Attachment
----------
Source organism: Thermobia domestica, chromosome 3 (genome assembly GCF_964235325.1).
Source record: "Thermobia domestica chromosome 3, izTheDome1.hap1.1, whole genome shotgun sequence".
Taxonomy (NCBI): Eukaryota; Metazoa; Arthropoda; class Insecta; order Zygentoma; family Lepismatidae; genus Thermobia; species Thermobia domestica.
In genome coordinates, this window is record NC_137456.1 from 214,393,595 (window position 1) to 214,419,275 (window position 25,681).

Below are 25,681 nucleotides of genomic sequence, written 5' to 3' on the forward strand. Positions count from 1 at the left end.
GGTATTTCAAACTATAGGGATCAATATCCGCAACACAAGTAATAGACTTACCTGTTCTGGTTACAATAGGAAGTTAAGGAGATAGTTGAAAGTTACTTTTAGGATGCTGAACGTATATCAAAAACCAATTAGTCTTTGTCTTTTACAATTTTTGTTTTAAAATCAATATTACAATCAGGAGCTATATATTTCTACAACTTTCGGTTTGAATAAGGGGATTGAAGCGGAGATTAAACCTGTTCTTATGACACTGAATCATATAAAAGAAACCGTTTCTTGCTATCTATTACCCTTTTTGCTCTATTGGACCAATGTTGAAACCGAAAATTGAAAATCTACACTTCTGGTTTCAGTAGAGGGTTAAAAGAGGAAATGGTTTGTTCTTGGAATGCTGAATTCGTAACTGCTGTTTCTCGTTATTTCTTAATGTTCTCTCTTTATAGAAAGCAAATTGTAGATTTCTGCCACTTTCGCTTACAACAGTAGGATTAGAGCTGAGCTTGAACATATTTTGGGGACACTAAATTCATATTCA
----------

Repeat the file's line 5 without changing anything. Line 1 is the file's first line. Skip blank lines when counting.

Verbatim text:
Below are 25,681 nucleotides of genomic sequence, written 5' to 3' on the forward strand. Positions count from 1 at the left end.